The starting point for grouping the individual projects together in project areas is the systematic question in what way and to what degree the acts and artefacts are marked by figures of aesthetic reflection. In general, a distinction can be made between implicit refractions of aesthetic processes and clearly displayed reflections in the sense of directly ’thinking about art’. Between these two possibilities lies a broad spectrum, mostly characterized by fluid boundaries. In an innovative approach (and at the same time as a conceptual challenge), the CRC would also like to include borderline cases in which aesthetic reflections have so far not been expected or have not been obvious to research. All together, we distinguish between three ‘levels of condensation’ with regard to the markedness of aesthetic reflection. By means of this heuristic differentiation, the CRC’s field of research can be divided into three project areas to which the individual projects are allocated: Project Area A ‘Practices’, B ‘Manifestations’ and C ‘Concepts’.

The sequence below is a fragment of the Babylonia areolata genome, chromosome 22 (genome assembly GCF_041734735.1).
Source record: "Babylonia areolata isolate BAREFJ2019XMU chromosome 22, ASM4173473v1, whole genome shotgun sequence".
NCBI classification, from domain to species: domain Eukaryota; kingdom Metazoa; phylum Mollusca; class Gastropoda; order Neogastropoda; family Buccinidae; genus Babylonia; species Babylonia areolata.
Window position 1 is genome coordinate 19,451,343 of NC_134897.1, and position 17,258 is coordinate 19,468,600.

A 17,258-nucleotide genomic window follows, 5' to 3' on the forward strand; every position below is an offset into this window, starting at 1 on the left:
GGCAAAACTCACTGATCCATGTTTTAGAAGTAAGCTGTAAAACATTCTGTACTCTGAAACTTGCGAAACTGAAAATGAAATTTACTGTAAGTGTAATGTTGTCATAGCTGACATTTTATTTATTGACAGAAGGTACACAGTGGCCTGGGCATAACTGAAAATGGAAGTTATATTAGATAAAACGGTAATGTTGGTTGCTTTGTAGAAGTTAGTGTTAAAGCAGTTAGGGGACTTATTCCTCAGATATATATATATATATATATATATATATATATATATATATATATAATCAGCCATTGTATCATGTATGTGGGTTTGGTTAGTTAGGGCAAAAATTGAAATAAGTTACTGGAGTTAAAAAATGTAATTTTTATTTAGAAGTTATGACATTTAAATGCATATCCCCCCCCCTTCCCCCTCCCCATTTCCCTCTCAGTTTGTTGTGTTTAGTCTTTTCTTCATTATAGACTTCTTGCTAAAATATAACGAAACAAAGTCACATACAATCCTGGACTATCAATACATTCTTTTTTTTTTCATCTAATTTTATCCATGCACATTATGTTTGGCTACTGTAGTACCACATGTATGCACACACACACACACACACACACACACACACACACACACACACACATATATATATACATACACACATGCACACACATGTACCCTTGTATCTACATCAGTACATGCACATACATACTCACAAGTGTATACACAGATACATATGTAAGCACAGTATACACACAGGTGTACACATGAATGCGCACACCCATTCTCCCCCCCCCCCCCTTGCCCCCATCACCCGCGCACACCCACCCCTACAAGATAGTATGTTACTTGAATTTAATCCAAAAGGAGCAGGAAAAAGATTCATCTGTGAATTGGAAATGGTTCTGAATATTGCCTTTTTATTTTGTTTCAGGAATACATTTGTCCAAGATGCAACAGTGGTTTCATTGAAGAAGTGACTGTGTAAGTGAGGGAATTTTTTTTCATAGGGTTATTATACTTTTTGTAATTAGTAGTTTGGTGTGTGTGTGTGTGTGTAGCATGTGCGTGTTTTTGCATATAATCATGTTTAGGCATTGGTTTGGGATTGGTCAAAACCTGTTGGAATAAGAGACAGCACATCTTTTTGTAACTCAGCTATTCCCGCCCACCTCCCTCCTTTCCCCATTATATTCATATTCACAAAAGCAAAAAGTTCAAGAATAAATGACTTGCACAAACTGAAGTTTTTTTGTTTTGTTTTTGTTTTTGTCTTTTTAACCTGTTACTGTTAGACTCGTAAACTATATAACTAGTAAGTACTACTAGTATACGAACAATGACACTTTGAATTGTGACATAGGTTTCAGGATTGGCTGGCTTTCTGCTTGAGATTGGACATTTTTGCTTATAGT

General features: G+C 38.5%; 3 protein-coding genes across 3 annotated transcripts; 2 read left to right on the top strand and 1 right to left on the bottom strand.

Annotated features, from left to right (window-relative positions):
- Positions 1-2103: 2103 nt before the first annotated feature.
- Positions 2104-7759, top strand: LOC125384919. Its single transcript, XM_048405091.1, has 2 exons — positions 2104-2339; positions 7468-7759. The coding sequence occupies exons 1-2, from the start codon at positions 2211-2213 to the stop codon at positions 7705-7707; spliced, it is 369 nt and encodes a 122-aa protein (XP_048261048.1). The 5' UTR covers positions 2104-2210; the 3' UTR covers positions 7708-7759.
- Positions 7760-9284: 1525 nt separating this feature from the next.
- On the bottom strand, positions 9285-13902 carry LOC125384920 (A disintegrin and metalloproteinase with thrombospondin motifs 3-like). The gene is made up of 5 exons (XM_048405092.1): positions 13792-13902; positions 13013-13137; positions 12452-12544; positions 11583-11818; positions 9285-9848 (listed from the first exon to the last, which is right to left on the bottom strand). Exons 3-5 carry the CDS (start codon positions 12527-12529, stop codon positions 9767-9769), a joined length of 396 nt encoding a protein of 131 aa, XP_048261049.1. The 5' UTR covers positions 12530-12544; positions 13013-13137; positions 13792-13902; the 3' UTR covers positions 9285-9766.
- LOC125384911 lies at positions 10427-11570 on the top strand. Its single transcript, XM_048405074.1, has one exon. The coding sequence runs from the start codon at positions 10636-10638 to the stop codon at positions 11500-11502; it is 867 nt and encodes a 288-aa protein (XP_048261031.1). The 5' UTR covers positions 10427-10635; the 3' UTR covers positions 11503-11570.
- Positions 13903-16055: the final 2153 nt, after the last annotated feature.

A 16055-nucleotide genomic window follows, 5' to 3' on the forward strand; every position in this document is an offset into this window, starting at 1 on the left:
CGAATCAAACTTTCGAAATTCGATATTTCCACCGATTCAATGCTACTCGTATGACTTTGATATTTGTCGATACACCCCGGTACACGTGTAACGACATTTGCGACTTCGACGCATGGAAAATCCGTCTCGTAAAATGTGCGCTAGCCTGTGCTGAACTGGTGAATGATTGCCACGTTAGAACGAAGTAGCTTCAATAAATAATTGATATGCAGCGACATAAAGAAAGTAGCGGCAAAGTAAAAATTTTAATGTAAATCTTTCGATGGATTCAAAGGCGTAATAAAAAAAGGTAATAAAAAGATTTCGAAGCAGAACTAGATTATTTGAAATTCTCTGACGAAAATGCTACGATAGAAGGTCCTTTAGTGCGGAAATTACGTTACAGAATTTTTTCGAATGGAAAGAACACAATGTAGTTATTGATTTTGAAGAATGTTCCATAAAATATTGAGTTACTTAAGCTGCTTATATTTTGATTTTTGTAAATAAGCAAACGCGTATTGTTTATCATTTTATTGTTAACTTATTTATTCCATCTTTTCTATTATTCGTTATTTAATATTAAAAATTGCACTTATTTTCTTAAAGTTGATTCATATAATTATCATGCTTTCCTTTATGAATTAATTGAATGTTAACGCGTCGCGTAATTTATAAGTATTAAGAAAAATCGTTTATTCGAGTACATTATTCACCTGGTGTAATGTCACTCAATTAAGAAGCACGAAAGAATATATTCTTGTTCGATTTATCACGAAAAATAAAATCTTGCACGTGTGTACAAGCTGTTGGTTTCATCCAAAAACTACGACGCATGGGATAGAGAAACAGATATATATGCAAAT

The CRC provides for interdisciplinary exchange between the three project areas A, B and C by means of three cross-sectional topics. These topics are dedicated to central problems and to the areas of tension that shall serve to gradually identify the basic characteristics of a different aesthetics in the course of the funding phases. In the first funding period, the CRC expects the following cross-sectional topics to prove especially enlightening: 1) ‘Individual and Collective’, 2) ‘Materiality and Mediality’, 3) ‘Norm and Diversity’. The three cross-sectional topics intentionally operate with opposites on a medium level of abstraction which are not to be interpreted as static oppositions. Rather, in each case, the two terms dynamically interact. The heuristic gain of the cross-sectional topics is that they give the individual projects and project areas more flexibility, create new connections and make us more sensitive to systematic interfaces as well as diachronic processes. Therefore, the projects are not exclusively and one-sidedly allocated to a single cross-sectional topic, but rather use them as ‘think tanks’ in which they can loosely participate, e.g. in workshop talks. Accordingly, the cross-sectional topics are fuelled by the findings and suggestions of the individual projects. In dealing with the asymmetrical conceptual pairs, the cross-sectional topics strive to discover the crucial characteristics of a different aesthetics – in other words, the ‘coordinates’ and ‘points of intersection’.